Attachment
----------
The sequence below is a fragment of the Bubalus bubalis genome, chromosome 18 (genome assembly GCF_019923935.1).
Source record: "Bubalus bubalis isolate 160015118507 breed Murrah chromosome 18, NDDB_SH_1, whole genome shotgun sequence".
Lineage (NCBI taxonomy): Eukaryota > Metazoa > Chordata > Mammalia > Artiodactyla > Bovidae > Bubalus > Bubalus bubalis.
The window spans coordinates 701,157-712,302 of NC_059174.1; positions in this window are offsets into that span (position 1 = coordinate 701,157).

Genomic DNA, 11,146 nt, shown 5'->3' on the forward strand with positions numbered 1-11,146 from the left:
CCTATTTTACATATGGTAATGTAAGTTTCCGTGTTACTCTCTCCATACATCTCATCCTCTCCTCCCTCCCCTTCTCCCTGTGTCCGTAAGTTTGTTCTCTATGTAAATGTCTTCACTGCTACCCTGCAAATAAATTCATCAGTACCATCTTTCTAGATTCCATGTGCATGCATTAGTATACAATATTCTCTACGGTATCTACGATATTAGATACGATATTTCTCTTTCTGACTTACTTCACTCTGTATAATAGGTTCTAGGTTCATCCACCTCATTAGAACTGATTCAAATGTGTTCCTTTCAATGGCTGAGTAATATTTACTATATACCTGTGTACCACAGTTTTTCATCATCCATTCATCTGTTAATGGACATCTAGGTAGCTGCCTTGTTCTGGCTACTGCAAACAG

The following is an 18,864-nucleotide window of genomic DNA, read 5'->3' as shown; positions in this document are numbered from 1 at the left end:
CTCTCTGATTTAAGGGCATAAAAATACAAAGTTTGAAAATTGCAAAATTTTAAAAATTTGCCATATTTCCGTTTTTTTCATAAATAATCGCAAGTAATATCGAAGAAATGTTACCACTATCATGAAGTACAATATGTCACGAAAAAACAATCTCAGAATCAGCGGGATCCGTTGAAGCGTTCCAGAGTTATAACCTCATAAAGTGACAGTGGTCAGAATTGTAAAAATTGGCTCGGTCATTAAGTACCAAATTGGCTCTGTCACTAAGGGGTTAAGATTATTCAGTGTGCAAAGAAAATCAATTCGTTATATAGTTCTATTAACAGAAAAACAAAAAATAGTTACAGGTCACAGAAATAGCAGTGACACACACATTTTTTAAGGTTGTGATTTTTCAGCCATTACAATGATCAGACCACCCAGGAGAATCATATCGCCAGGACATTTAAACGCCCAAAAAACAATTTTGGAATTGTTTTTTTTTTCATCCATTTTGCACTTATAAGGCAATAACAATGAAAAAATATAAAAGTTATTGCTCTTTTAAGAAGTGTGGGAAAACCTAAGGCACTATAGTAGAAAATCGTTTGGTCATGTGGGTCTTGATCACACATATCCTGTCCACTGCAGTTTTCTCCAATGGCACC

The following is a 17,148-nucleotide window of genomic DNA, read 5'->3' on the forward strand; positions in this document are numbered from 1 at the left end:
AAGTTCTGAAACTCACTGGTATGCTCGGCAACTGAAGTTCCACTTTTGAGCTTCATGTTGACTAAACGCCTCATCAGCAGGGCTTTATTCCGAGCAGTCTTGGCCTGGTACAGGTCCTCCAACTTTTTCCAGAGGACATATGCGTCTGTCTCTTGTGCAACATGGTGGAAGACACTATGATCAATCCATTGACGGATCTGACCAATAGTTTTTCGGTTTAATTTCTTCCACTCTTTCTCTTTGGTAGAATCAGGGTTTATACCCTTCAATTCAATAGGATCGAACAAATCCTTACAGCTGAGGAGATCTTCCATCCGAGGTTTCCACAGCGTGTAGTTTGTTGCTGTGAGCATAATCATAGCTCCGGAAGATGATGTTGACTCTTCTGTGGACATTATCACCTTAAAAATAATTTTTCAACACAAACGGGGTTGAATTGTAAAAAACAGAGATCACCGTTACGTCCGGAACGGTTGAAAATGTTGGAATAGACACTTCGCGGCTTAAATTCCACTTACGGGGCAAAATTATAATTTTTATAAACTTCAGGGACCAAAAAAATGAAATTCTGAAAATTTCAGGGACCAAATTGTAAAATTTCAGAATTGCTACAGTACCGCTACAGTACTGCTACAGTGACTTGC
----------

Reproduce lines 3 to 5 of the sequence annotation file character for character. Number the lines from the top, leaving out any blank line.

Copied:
Lineage (NCBI taxonomy): Eukaryota > Metazoa > Chordata > Mammalia > Artiodactyla > Bovidae > Bubalus > Bubalus bubalis.
The window spans coordinates 701,157-712,302 of NC_059174.1; positions in this window are offsets into that span (position 1 = coordinate 701,157).

Genomic DNA, 11,146 nt, shown 5'->3' on the forward strand with positions numbered 1-11,146 from the left: